Team size as an indicator of success

Jan 6 2017

I’m really interested in the discussion about what is probably just around the bend for us as a civilisation; our next “Industrial Revolution”. However, instead of this revolution being about labour (~1900s) or information (~1990s); it looks like it’ll be about automation, machine-learning and ultimately A.I.

I doubt this will be news to anyone. People have already been discussing this for years, but I think the issue is going to more pressing as we start to see real, concrete evidence of automation in our everyday lives. A good example being Tesla’s Autopilot 2.0.

Where does that leave you and me?

Just as CGP Grey outlines in the above video, it won’t be long before the machines come for me and my job - yours too probably! How long before a computer is better able to build a site than me?

Fortunately, ‘The Grid ‘ has shown we’re not there quite yet, but it can’t be long. I’ve been following their development for a few years, and I have no doubt that they’re going to nail it soon. If not them, then someone else!

With that said, I’m not too worried. Just as the Industrial Revolution brought us labour-saving machines, and the Information Age brought us improved communication, I know that the Automation Age will bring a lot of benefits to my work. I already automate whatever parts of my workflow that I can, but there’s still a lot left!

Crucially, all the bits that are likely to be automated, at least in my lifetime, are the bits that I would love to automate today if I could. People may not realise, but the work of a web developer is still a largely manual process, where lines of code are written by hand. All the frameworks, code-generators and time-saving aids are just that; aids. As good as some of them can be (they can also be terrible), they aren’t capable of actually doing the work. No framework can take the abstract idea in your head and present it, fully formed, ready to go!

Don’t get me wrong, I love opening up my text editor, grabbing a piping hot mug of black coffee and combining the blank screen in front of me with the idea in my head and turning it into something real. That said, I’d also love if much of the repetitive code could be automated. A good codebase follows structure, is well documented, has tests to maintain correct functionality. That’s all a lot of manual work, that is much less exciting than the actual building.

Instead of building all of this with explicit instructions in what’s called an imperative language; I’ve love to use a declarative approach where I use code to explain the outcome I want, not the steps to get there. Automation and a degree of A.I. could allow for that type of work environment!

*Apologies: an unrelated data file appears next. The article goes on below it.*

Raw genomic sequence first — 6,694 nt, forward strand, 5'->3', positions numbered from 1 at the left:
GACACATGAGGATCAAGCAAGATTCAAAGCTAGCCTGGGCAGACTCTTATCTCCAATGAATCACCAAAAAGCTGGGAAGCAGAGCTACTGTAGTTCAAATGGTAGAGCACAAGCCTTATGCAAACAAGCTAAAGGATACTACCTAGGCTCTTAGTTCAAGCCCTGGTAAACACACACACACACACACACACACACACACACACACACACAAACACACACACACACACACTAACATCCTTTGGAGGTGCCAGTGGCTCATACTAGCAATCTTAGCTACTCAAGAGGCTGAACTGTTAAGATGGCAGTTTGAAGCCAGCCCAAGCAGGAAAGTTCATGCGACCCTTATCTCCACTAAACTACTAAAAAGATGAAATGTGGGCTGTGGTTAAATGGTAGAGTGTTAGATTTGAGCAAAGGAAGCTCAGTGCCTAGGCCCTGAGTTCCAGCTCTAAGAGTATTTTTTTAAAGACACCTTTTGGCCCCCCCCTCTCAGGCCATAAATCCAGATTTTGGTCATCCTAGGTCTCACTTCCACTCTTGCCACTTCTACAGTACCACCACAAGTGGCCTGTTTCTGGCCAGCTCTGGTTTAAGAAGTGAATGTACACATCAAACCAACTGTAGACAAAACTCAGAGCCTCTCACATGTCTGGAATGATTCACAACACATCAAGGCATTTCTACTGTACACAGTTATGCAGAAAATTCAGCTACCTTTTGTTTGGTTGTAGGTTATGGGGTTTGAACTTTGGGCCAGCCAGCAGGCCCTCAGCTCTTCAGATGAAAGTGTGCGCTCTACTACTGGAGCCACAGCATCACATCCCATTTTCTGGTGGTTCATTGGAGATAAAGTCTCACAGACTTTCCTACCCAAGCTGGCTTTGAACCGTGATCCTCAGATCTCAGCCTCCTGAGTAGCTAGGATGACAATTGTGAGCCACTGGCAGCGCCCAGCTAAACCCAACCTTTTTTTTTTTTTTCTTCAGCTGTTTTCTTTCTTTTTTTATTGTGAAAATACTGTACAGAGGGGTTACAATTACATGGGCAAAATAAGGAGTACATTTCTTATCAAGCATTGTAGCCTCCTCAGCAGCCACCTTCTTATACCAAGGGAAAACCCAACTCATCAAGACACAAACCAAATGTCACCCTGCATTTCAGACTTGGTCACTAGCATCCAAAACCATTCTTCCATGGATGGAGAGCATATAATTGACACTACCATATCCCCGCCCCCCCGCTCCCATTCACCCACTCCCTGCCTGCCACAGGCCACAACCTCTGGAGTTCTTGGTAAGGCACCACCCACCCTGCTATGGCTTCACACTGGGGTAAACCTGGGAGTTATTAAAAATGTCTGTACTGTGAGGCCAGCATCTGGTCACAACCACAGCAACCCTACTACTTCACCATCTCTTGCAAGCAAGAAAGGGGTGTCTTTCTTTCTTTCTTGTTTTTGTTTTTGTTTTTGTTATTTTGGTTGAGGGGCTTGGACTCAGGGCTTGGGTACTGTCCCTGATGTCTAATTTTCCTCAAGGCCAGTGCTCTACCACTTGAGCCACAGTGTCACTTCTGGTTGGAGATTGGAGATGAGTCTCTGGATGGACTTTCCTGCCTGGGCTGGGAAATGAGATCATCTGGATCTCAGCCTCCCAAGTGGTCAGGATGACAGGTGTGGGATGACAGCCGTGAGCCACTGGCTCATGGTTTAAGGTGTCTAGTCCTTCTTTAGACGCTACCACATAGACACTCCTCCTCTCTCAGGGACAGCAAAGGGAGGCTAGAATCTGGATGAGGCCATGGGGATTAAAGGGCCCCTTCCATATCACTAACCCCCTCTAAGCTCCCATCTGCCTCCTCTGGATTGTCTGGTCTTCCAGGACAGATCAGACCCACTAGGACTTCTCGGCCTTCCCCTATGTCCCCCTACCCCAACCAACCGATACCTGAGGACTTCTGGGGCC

The future of startups durable business

This has implications for business as much as it does for our own, individual work. The successful businesses of the future will need to fully embrace automation. Our current startup tactics probably aren’t going to work in this sort of environment, and large, entrenched corporations probably won’t fair too well either!


Automation is going to allow smaller teams - maybe even solo business owners - to compete at scale; just as they did at the start of the Information Age. We saw individuals with great ideas use software as a force-multiplier to overthrow big business. Whilst big business was caught up with the processes and red-tape it had enshrined as a method to replicate their past success; individuals with no doctrine found new ways of thinking and problem solving.

We’re witnessing it at the moment too. Tesla (and in the future Apple & Google too if the rumours are to be believed) are preparing to pull the road out from underneath traditional car makers. Given how reliant cars of the future are going to be on incredible software, rather than building hardware (engines) who is more likely to do that well? Apple or Volkswagen? Throw in the fact that technology companies have been tackling battery technology for years, and they have a significant head start!

What to takeaway from this

My hypothesis, finger in the air, is that team size will become an indicator of success as automation becomes more prevalent. Being small won’t mean playing small if machine-learning and automation is embraced. However, it will allow a small company to avoid the “systems” and “process” millstones that slow down larger companies, and remain flexible and responsive to changing technologies. By the time that big business is forced to take note and follow suit, they’ll have a lot of catching up to do.

If you’re around 25 years old, and starting a business today, and want it to be your life’s work, the way I see it at least; you’ve got two choices.

  1. Start a business that absolutely, 100%, unequivocally relies on humans to produce value that a computer could never recreate. (Do remember though, we haven’t even scratched the surface of what computers will shortly be capable of - so be careful!)

  2. Start a business that has automation, a small but focussed team and a great idea at it’s core. Leverage whatever automation is available to you, and keep doing it! Keep your business small (in terms of team size and running costs) and stay flexible. Don’t be afraid to make bold leaps into new emerging markets and technologies. “Durable business” tactics will be probably prove to be more successful that “startup” tactics.

So what am I doing to ensure I’ve got a place once the machine’s steal everyone's job?

I’m choosing to stay small, and choosing tools and technologies that will allow me to work at a scale far beyond what individual developers have previously been capable of.

On the other hand, I could have got all of this completely wrong; and A.I. will be our ultimate downfall, just like every film you've seen!

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